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In re Chernushin

United States District Court, D. Colorado

January 26, 2018

In re GREGORY CHERNUSHIN, Debtor.
v.
GREGORY CHERNUSHIN, ANDREA CHERNUSHIN, THE JUDY T. COX REVOCABLE TRUST, and THE ALLEN E. COX REVOCABLE TRUST, Defendants. ROBERTSON B. COHEN, as Chapter 7 Trustee, Plaintiff,

          ORDER AFFIRMING BANKRUPTCY COURT'S DETERMINATION

          R. BROOKE JACKSON, UNITED STATES DISTRICT JUDGE.

         This matter is before the Court on Robertson B. Cohen's (“the Trustee”) appeal from the judgment of the Bankruptcy Court, which determined that property owned by now-deceased Gregory Chernushin (“the Debtor”) is not part of the Debtor's bankruptcy estate but instead is owned by Defendant Andrea Chernushin free of the interest of others. This Court exercises jurisdiction over the appeal pursuant to 28 U.S.C. §§ 1334(a) and 158(a)(1). The Court has reviewed the record and the parties' briefs. For the reasons set forth below, the Bankruptcy Court's judgment is AFFIRMED.

         BACKGROUND

         The following facts are undisputed. On August 17, 2015 the Debtor filed a voluntary Chapter 13 bankruptcy petition. ECF No. 7-1 at 54. His wife, Mrs. Andrea Chernushin, neither joined his petition nor filed her own. At the time of his bankruptcy filing, the Debtor owned a vacation property located in Crested Butte, Colorado (“the Property”). The Debtor and Mrs. Chernushin owned the Property in joint tenancy with the right of survivorship. Pursuant to 11 U.S.C. § 541, the Debtor's interest in the Property became part of his bankruptcy estate when he filed for bankruptcy.

         On October 2, 2015 the Court converted the Debtor's case to one under Chapter 7 of the Bankruptcy Code and the Trustee was appointed. On either June 8 or June 9, 2016 the Debtor died, but his death did not affect the progression of the bankruptcy case pursuant to Fed.R.Bankr.P. 1016. Days later, on June 15, 2016, the Trustee filed an adversary proceeding against the Debtor, Mrs. Chernushin, and two secured creditors in an effort to sell the Property. Mrs. Chernushin filed an answer in which she asserted that the Debtor's interest in the Property was terminated by operation of law on the day that he died, and therefore the Property was no longer part of the bankruptcy estate. Both parties filed motions for summary judgment on the issue. ECF No. 7-1 at 54. In an April 3, 2017 order, the United States Bankruptcy Court for the District of Colorado granted Mrs. Chernushin's motion for summary judgment and determined that:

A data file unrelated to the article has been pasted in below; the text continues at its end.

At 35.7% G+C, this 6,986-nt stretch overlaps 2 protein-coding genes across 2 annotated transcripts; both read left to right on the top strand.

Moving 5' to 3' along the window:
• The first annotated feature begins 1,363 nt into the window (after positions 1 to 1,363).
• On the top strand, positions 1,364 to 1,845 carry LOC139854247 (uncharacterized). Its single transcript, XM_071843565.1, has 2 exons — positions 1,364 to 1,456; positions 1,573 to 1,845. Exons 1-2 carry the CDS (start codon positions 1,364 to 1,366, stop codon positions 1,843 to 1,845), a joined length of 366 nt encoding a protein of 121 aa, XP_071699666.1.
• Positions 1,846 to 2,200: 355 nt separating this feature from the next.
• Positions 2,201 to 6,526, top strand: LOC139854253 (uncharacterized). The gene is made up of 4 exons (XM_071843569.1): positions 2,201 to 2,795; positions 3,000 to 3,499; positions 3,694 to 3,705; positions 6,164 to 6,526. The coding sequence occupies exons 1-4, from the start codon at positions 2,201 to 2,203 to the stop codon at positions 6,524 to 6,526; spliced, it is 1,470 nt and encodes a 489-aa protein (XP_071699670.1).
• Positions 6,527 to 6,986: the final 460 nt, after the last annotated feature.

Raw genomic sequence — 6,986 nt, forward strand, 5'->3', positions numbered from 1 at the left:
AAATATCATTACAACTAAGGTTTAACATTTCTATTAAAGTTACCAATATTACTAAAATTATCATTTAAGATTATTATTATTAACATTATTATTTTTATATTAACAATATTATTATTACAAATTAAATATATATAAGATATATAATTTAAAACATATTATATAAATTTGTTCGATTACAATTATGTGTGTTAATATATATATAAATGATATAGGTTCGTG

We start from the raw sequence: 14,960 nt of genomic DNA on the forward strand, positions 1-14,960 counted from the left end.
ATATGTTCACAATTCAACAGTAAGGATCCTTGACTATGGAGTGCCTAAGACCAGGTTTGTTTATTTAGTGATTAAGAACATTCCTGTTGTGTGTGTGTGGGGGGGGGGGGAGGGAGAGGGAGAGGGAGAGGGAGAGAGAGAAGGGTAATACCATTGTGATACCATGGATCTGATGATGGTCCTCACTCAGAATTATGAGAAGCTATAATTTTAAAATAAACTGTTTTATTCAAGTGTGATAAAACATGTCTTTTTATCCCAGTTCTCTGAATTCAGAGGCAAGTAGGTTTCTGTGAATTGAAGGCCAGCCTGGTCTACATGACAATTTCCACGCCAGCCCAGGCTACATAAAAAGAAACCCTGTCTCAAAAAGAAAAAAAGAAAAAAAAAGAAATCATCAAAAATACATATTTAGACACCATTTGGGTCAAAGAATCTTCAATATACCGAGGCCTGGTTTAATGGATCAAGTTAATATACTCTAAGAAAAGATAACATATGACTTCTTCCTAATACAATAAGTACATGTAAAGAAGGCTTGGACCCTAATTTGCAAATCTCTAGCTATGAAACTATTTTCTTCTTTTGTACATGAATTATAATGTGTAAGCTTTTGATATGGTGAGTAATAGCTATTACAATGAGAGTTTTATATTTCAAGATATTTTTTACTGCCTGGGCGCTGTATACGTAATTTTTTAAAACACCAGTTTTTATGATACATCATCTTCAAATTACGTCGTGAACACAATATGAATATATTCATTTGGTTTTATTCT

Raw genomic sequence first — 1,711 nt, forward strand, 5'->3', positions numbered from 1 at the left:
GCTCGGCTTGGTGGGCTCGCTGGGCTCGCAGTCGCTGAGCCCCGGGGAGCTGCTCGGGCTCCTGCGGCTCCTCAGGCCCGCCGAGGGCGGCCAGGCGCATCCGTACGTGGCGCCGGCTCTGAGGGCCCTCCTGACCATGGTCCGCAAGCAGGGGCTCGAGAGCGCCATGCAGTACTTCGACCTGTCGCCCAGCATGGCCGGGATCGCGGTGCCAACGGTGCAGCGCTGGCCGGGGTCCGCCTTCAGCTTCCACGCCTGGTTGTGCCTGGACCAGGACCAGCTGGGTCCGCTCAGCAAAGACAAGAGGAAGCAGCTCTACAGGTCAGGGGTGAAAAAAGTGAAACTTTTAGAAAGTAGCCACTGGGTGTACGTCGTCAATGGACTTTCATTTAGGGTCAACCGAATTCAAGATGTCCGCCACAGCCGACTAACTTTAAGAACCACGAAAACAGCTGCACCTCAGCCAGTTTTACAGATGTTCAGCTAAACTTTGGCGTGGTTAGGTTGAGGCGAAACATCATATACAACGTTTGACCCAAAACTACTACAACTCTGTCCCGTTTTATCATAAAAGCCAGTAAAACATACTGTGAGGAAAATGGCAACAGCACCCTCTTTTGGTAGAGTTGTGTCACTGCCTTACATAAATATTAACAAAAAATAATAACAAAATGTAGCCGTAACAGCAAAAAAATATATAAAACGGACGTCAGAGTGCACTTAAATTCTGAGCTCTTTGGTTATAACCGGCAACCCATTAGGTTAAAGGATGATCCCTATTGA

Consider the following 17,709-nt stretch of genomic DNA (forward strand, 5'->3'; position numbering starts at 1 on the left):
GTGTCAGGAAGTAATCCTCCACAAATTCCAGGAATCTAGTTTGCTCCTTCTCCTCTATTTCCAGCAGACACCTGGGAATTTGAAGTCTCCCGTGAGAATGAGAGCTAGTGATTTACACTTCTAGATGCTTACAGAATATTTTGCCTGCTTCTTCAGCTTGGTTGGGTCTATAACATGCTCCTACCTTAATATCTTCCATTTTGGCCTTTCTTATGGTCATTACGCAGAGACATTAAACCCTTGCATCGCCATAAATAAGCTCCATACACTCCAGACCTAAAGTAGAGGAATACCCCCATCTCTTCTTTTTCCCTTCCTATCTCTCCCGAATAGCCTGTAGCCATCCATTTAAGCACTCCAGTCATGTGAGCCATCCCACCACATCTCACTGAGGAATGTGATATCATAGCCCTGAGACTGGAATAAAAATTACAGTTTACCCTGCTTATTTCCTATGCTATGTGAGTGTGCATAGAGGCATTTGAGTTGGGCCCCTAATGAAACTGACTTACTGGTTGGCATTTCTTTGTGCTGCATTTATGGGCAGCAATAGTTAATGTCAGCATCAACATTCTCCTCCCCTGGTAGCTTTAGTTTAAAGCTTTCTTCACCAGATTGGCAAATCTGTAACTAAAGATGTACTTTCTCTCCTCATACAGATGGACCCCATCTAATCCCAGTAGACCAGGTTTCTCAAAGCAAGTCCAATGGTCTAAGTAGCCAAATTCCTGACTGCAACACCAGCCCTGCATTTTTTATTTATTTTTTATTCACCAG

the Debtor's interest in the Property remained in joint tenancy, with its accompanying right of survivorship, until the time of his death. At the time of his death, the Debtor's interest in the Property terminated. The Defendant [Mrs. Chernushin] now owns the Property free of any interest of the Debtor. The Property is not property of the Debtor's bankruptcy estate, and the Trustee is not entitled to sell it.

Id. The Bankruptcy Court thus entered judgment for Mrs. Chernushin and dismissed the adversary proceeding. Id. On May 3, 2017 the Trustee filed an appeal of the Bankruptcy Court's decision. The issues have been fully briefed and are ripe for this Court's review.

         ANALYSIS

         A. Standard of Review.

         This Court reviews the Bankruptcy Court's legal determinations de novo. See In re Baldwin, 593 F.3d 1155, 1159 (10th Cir. 2010). The Court also reviews de novo mixed questions of law and fact that primarily involve legal issues. See In re Wes Dor Inc., 996 F.2d 237 (10th Cir. 1993). The Bankruptcy Court's factual findings are reviewed for clear error. See In re Johnson, 477 B.R. 156, 168 (10th Cir. BAP 2012). If a “lower court's factual findings are premised on improper legal standards or on proper ones improperly applied, they are not entitled to the protection of the clearly erroneous standard, but are subject to de novo review.” Id.

         Because the Trustee's appeal is premised on his argument that the Bankruptcy Court improperly applied the law, I will review the Bankruptcy Court's decision de novo. See In re Baldwin, 593 F.3d at 1159.

         B. Trustee's Arguments.

         The Trustee makes three arguments on appeal, but they boil down to one basic assertion: the Bankruptcy Court ignored federal law when it ruled that the Property was removed from the bankruptcy estate upon the death of the Debtor. ECF No. 9.[1] The Bankruptcy Court made its determination based upon Colorado joint tenancy law, as codified in C.R.S. § 38-31-101. ECF No. 7-1. The Trustee alleges that the Bankruptcy Court “ignored the Supremacy Clause of the United States and 11 U.S.C. § 541” and other provisions of the Bankruptcy Code in making this decision, and the Trustee argues that had the Bankruptcy Court properly applied federal law it would have ruled in the Trustee's favor. Id. After reviewing the briefs and relevant law, I AFFIRM the Bankruptcy Court's grant of summary judgment and determination that the Property is no longer part of the bankruptcy estate. My reasoning is explained below.

         The Debtor and Mrs. Chernushin owned the Property as joint tenants. “[J]oint tenancy is a form of ownership in which each joint tenant possesses the entire estate, rather than a fractional share.” Taylor v. Canterbury, 92 P.3d 961, 964 (Colo. 2004). When a joint tenant dies, his or her interest in the property is terminated, and the surviving joint tenant's interest in the property continues free of the deceased joint tenant's interest. C.R.S. § 38-31-101(6)(c). Jointly held property remains in a joint tenancy unless that joint tenancy is severed. Taylor, 92 P.3d at 964. The filing of the bankruptcy petition did not sever the joint tenancy, C.R.S. § 38-31-101(5)(b) and here neither party makes any other argument that severance occurred.[2] Therefore, the parties concur that ...


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